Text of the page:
June 4, 2006 7:20:45 AM

Quote:
I had a AMD 64 3500 with a Asus A8v. It was replaced by insurance with a MSI K8N Neo4 Platinum. Same cpu, ram, but an inferior PSU.

New PC is so much faster with this motherboard. If your unsure of which mobo to use I can recomend this one.


Exactly the same setup and upgrade path here, and exactly the same improved results. Moving from Asus VIA xchipset to MSI's nForce4 made a huge difference.

To the original poster, if you're just gaming and will take another bigger upgrade in a year or so, I'd take the 3500+ and save my pennies for later on.



Indeed :-D nF4 is the best platform for S939.
June 4, 2006 9:11:43 AM

ok then, well then on your recommendations, what if i go for a s939 mobo with a 3700+ single core now, and later when the price drops for the X2 cpu's, i buy one of them, because the mobo i'm going to buy supports X2 cpu's as well. Or should i just buy an AM2 mobo now and wait.
June 4, 2006 11:05:41 AM

Quote:
ok then, well then on your recommendations, what if i go for a s939 mobo with a 3700+ single core now, and later when the price drops for the X2 cpu's, i buy one of them, because the mobo i'm going to buy supports X2 cpu's as well. Or should i just buy an AM2 mobo now and wait.


Well, If you're already going to spend over $200 I really think you should go a little higher and get the 3800 X2. Else do what someone else suggests and get a really inexpensive single core. An expensive single core (3700) is a not the best purchase.

Buying an AM2 right now unless you've money to burn or already have DDR2 ram from an intel board is a waste. DDR2 is not that great a jump right now. good 3200 ram can hold it's own against all but the most expensive DDR2. 939 is a matured platform that will still be viable for quite some time, AM2 is in it's infancy.

Seriously, buy the X2, 2GB of good 3200 ram on a 939 socket MB. It'll last you the next couple years (you may need more ram in time), and is the best price/performace purchase you can make in the price range you're talking. And as someone else said, unless you've got money to burn SLI is a waste as well. Just buy a good single vid card. Also, buying 2 of any vid card right now is nuts when directx 10 is coming out in less than a year.
June 4, 2006 5:29:58 PM

thanks for the info people, i will definately take all your comments into consideration.

People placing links to products on this forum, can you please send links that i can have deliveries to in the UK please, thank you.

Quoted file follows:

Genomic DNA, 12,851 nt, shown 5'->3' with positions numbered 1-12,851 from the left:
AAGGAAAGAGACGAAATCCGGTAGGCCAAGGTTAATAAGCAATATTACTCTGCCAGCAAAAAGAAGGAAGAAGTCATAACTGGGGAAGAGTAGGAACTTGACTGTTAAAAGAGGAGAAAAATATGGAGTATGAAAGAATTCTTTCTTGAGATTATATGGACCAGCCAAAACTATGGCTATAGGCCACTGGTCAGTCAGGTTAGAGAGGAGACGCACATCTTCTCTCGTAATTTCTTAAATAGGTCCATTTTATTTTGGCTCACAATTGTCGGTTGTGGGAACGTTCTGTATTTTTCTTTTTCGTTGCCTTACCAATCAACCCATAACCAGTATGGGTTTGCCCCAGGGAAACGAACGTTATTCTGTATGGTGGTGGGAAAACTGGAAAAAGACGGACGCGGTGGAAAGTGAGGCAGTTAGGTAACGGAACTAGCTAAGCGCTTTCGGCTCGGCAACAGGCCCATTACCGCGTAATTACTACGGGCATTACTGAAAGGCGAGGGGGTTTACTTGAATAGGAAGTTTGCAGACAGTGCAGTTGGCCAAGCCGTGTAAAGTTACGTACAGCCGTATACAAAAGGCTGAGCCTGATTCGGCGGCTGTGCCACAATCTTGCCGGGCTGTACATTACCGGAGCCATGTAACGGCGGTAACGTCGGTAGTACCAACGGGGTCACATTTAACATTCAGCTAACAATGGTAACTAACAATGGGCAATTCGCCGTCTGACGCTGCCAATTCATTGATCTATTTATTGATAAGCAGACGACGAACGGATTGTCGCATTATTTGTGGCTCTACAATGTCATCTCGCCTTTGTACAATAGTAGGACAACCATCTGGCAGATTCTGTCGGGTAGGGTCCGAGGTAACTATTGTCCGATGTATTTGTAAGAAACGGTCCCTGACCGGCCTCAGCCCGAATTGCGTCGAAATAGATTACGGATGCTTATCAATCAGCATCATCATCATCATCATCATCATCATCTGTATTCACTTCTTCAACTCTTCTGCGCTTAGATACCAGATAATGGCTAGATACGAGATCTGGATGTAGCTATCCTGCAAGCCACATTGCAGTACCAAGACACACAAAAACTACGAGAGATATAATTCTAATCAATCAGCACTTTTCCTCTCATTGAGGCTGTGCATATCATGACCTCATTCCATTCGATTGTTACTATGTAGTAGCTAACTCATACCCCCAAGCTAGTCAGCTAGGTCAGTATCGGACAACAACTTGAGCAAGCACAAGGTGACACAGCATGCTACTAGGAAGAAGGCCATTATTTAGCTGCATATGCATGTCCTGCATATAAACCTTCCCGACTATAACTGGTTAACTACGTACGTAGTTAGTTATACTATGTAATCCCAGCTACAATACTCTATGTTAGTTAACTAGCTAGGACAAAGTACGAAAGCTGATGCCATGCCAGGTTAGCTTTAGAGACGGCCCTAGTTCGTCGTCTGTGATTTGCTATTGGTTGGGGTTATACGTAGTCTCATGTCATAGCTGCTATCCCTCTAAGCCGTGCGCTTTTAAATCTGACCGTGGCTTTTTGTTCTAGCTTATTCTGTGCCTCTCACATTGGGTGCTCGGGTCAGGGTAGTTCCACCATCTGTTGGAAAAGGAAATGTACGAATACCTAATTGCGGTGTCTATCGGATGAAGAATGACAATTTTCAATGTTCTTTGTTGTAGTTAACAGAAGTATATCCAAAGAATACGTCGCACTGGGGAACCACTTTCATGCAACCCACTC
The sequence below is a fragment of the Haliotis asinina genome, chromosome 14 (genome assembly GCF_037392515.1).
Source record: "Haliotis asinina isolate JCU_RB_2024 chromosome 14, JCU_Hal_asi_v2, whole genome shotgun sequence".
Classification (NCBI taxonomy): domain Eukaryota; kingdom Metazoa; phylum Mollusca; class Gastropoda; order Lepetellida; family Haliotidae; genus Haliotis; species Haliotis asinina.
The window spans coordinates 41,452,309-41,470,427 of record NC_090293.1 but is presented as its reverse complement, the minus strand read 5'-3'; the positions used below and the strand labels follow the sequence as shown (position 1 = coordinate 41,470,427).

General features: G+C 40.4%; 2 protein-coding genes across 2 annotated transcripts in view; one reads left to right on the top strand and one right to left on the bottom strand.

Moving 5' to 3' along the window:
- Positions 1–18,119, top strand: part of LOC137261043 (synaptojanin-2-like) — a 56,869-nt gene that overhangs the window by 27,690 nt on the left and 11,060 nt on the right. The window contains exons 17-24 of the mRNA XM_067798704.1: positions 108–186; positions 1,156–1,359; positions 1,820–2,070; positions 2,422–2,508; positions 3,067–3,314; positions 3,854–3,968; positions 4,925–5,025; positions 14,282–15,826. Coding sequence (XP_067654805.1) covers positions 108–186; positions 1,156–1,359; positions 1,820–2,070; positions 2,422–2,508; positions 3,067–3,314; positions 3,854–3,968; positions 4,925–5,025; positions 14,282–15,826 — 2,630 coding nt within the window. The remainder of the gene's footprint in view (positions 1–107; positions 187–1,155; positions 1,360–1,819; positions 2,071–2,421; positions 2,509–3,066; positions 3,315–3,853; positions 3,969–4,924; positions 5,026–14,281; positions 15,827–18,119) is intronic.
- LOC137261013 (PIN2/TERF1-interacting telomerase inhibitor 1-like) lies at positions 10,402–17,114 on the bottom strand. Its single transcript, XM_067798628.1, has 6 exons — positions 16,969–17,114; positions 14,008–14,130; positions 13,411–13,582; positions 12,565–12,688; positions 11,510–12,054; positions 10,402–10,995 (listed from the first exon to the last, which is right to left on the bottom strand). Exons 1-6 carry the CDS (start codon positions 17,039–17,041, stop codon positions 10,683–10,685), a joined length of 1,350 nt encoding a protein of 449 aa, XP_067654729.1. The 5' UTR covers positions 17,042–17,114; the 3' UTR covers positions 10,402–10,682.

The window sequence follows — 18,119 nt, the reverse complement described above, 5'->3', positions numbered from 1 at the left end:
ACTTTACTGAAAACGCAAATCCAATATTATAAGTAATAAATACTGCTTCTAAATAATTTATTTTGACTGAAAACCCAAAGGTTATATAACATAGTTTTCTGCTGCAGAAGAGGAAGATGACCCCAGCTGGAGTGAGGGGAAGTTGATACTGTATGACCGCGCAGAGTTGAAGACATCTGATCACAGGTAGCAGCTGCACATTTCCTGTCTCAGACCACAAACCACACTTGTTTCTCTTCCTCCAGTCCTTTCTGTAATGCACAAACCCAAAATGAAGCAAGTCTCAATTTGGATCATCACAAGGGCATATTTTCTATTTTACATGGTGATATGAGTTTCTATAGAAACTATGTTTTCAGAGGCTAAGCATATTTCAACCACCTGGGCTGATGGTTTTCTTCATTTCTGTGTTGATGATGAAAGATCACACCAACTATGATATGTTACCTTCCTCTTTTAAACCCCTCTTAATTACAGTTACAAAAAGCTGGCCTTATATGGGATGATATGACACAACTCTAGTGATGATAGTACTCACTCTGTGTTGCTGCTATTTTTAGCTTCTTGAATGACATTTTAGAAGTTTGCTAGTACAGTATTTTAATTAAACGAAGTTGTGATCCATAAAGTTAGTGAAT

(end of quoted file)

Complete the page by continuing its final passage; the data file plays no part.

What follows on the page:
June 4, 2006 5:36:22 PM

thanks for the info people, i will definately take all your comments into consideration.

People placing links to products on this forum, can you please send links that i can have deliveries to in the UK please, thank you.

p.s. Can people give me good places where i can buy good ram from please, thanks.
June 5, 2006 1:21:30 AM

Quote:


People placing links to products on this forum, can you please send links that i can have deliveries to in the UK please, thank you.

p.s. Can people give me good places where i can buy good ram from please, thanks.


As I live in the US, I really have no idea what places are good places to buy things from in the UK. I can only recommend the product. Crucial, OCZ, or Corsair are all good companies. You want low latency timing ram. The ram I recommend is about the best there is for 2x512MB, I don't have a specific recommendation for 2x1MB as I've not yet done alot of research on that capacity yet (will soon though as I need more ram myself), but the lower the numbers the better. You definately want a cas latency of 2.

Check out the company sites for the companies I recommend, they should have a list of vendors in the UK, or ask some friends over there where the best places to shop are.
June 5, 2006 11:56:57 AM

Best UK prices I've seen: scan.co.uk. There's also dabs.co.uk.
June 5, 2006 6:59:06 PM

Thanks ppl for the advice, i have decided to go for the "Athlon 64 X2 3800+ (Retail)"

It will cost me about £190 inc. vat which is about $356

If anyone knows of anywhere where i can buy it from that sells it cheaper or will ship to the UK for cheaper than the price i found, then please reply back ASAP, thanks.
June 13, 2006 1:12:04 PM

I usually buy my comp stuff from Ebuyer, uk based site and really speedy on deliverys : www.ebuyer.com

192.26 inc VAT
AMD Athlon 64 (ADA3800BVBOX) X2 3800+ Socket 939 Dual Core 2.0ghz 512Kb and 512K
http://www.ebuyer.com/UK/product/94640

Interestingly, or annoyingly if you see it that way, you could go AM2 for about the same price! (just the CPU mind you, the AM2 mobo will negate this saving)

£191.98 inc VAT
Athlon 64 3800 Dual Core 2.0GHz L2 cache AM2 940 pin
http://www.ebuyer.com/UK/product/111288
!